Filing a Provisional Patent Gives You Time – Filing for a provisional patent gives you 12 months to evaluate the value of your invention and decide if it’s worth investing extra effort and resources into filing for a full non-provisional patent application. If it turns out not to be profitable, then there’s no need to continue investing resources into it; you can instead move on with other projects.

Provisional Patent Applications Provide a Window of Opportunity to Evaluate the Value of Your Invention – People often hesitate to invest large sums of money into patenting an invention due to fear that it has little or no commercial potential. Filing a provisional patent application gives you the chance to evaluate your invention, determine its profitability, marketability, novelty value and other important factors before investing any resources into it.

What are the disadvantages of filing a provisional patent?

Provisional patents offer inventors who don’t have the funds or resources to file full patent applications with an expeditious start. Unfortunately, a provisional patent won’t protect your invention as well as a non-provisional one will.

Filing a provisional patent does not grant you any real protection, but it does establish an official United States patent application filing date for your invention. This can be beneficial if you need to get started on your idea right away or secure priority dates for later-filed patent applications.

A provisional application’s early invention date can help protect your patent rights both domestically and abroad, particularly if you operate a global business or collaborate with international investors. This is especially pertinent if the invention occurred prior to the establishment of your provisional application.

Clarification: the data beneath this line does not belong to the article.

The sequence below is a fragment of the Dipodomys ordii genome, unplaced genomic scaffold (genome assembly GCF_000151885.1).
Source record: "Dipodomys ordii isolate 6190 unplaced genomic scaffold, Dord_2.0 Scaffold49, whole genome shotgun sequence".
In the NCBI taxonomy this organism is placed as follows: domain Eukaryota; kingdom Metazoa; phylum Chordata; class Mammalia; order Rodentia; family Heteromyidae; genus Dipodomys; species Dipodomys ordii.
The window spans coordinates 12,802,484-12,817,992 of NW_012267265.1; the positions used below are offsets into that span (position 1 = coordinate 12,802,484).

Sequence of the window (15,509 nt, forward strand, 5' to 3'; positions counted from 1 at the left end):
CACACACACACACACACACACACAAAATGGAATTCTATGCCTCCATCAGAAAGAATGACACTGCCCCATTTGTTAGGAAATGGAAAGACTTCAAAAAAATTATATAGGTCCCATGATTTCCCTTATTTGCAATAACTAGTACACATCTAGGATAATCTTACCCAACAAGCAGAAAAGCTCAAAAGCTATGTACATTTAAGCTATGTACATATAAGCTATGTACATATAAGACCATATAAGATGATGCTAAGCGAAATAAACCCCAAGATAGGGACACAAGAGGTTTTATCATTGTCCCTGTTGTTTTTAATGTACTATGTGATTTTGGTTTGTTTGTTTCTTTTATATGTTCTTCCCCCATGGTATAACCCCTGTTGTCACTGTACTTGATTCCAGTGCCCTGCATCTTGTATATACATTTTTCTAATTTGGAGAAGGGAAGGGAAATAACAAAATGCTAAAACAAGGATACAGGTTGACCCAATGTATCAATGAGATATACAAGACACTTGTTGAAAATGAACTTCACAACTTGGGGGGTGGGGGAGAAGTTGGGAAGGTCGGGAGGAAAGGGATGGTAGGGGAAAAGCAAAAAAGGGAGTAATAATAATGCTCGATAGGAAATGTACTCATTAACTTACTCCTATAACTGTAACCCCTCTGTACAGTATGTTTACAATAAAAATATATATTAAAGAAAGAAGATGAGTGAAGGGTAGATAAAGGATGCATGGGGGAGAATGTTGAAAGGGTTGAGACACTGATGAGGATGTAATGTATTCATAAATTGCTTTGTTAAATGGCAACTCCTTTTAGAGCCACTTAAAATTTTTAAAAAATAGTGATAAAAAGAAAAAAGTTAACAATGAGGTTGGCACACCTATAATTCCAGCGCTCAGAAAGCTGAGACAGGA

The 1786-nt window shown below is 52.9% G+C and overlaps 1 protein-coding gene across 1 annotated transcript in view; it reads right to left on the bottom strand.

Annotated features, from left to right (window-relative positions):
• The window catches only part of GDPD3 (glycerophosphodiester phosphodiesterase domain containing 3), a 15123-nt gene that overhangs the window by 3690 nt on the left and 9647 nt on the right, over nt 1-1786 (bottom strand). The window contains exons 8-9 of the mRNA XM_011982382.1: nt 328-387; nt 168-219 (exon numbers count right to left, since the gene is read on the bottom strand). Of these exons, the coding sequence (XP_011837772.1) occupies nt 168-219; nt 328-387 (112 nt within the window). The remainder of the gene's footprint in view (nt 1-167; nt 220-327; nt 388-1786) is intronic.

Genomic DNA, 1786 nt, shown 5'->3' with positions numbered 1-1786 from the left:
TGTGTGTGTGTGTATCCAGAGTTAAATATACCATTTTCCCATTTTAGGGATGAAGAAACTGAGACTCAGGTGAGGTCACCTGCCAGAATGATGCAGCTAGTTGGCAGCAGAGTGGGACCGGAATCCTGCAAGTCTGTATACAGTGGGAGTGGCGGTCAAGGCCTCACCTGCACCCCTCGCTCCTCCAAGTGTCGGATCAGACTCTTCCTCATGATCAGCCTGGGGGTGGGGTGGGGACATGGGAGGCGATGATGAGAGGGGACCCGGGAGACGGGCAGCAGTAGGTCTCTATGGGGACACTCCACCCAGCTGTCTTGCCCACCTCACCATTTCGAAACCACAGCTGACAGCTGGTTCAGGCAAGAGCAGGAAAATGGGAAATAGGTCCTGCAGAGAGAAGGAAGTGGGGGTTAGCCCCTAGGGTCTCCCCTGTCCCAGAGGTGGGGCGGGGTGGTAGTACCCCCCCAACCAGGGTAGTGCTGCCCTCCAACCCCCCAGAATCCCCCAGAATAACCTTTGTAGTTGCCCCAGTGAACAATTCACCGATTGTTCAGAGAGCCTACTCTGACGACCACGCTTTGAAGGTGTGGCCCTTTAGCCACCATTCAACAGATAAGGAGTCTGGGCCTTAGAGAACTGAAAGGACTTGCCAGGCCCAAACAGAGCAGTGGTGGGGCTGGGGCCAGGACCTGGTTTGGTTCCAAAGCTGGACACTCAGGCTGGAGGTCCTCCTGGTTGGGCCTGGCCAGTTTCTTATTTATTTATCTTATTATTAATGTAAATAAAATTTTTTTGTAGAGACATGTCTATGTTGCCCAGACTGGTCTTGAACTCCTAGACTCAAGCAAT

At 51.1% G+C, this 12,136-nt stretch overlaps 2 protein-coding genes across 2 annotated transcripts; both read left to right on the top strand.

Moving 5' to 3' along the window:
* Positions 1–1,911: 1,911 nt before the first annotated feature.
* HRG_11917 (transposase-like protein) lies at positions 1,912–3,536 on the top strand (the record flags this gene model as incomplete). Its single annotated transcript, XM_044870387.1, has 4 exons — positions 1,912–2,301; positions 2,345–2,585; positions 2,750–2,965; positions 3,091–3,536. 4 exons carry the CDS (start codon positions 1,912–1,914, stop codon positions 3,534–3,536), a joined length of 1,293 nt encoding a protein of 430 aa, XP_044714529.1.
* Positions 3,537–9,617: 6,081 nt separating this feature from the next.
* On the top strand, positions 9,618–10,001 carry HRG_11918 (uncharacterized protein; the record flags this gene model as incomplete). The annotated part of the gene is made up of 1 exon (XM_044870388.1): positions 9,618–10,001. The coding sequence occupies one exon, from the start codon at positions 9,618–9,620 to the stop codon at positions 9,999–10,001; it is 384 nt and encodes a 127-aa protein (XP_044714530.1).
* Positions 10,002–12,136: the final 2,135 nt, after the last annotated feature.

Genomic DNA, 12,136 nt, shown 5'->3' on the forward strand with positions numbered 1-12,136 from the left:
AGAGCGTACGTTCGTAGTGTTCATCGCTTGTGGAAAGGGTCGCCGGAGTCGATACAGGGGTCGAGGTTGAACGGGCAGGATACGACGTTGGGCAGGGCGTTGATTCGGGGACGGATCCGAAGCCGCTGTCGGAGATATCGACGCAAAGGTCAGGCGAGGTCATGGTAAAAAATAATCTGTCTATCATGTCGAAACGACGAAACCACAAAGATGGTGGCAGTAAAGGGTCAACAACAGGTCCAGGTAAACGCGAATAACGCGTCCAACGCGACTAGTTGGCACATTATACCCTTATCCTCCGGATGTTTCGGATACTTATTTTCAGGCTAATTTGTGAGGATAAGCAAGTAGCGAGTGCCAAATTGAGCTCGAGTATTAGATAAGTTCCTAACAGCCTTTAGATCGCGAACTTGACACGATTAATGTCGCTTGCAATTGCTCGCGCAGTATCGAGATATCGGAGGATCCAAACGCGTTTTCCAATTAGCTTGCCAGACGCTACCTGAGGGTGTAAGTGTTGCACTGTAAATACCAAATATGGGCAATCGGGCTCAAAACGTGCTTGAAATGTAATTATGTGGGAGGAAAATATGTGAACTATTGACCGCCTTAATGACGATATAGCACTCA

However, obtaining a provisional patent may not be worth the expense and effort if you do not fully disclose all aspects of your invention. You must describe every detail, from how to make and use it, in as much detail as possible – this can be challenging since even minor details need to be included.

Additionally, make sure your invention stands apart from all other similar products. For instance, if your dog toy features a specific pattern of slits and holes, make sure not to claim the same pattern in your non-provisional application. Doing so could prove costly as it could void any protection granted by your provisional patent.

Another disadvantage to filing for a provisional patent is that you must file for non-provisional patent within 12 months after filing it, costing an additional $75 over and above your provisional patent fee of $75.

Filing for a provisional patent has several advantages; it provides an early invention date, saves you money on the patent process, and gives you more time to perfect your invention before filing for traditional protection. Furthermore, having this status allows you to proudly display “patent pending” on your product – an invaluable marketing ploy!